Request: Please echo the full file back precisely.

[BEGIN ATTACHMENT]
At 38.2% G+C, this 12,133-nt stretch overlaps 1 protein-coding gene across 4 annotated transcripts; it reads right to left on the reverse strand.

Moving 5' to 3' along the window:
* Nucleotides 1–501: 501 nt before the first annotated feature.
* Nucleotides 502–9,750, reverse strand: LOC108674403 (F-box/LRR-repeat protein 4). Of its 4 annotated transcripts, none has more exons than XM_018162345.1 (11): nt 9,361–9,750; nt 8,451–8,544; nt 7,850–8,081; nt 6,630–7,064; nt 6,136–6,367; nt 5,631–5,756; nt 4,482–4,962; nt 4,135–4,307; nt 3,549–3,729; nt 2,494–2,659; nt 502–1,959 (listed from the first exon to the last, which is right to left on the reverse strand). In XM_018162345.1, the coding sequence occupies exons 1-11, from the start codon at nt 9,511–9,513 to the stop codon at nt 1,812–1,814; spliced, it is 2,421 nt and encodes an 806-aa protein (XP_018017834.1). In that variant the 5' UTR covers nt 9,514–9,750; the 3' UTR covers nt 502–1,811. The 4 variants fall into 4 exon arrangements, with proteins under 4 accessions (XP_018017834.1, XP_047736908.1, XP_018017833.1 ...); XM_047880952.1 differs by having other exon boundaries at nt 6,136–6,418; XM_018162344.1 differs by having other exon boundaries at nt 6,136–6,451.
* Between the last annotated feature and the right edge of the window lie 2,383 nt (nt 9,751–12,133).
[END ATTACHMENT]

At 38.2% G+C, this 12,133-nt stretch overlaps 1 protein-coding gene across 4 annotated transcripts; it reads right to left on the reverse strand.

Moving 5' to 3' along the window:
* Nucleotides 1–501: 501 nt before the first annotated feature.
* Nucleotides 502–9,750, reverse strand: LOC108674403 (F-box/LRR-repeat protein 4). Of its 4 annotated transcripts, none has more exons than XM_018162345.1 (11): nt 9,361–9,750; nt 8,451–8,544; nt 7,850–8,081; nt 6,630–7,064; nt 6,136–6,367; nt 5,631–5,756; nt 4,482–4,962; nt 4,135–4,307; nt 3,549–3,729; nt 2,494–2,659; nt 502–1,959 (listed from the first exon to the last, which is right to left on the reverse strand). In XM_018162345.1, the coding sequence occupies exons 1-11, from the start codon at nt 9,511–9,513 to the stop codon at nt 1,812–1,814; spliced, it is 2,421 nt and encodes an 806-aa protein (XP_018017834.1). In that variant the 5' UTR covers nt 9,514–9,750; the 3' UTR covers nt 502–1,811. The 4 variants fall into 4 exon arrangements, with proteins under 4 accessions (XP_018017834.1, XP_047736908.1, XP_018017833.1 ...); XM_047880952.1 differs by having other exon boundaries at nt 6,136–6,418; XM_018162344.1 differs by having other exon boundaries at nt 6,136–6,451.
* Between the last annotated feature and the right edge of the window lie 2,383 nt (nt 9,751–12,133).